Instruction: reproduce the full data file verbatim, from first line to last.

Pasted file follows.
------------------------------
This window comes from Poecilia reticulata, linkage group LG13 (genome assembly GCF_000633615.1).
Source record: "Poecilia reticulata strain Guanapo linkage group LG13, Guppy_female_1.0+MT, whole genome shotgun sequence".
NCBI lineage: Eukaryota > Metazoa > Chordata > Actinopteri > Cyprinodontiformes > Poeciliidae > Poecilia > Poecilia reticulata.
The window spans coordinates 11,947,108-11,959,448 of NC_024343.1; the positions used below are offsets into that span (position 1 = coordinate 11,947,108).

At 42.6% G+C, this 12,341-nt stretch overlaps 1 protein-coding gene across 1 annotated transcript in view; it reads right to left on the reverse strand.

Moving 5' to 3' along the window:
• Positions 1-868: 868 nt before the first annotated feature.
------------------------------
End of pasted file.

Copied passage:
This window comes from Poecilia reticulata, linkage group LG13 (genome assembly GCF_000633615.1).
Source record: "Poecilia reticulata strain Guanapo linkage group LG13, Guppy_female_1.0+MT, whole genome shotgun sequence".
NCBI lineage: Eukaryota > Metazoa > Chordata > Actinopteri > Cyprinodontiformes > Poeciliidae > Poecilia > Poecilia reticulata.
The window spans coordinates 11,947,108-11,959,448 of NC_024343.1; the positions used below are offsets into that span (position 1 = coordinate 11,947,108).

At 42.6% G+C, this 12,341-nt stretch overlaps 1 protein-coding gene across 1 annotated transcript in view; it reads right to left on the reverse strand.

Moving 5' to 3' along the window:
• Positions 1-868: 868 nt before the first annotated feature.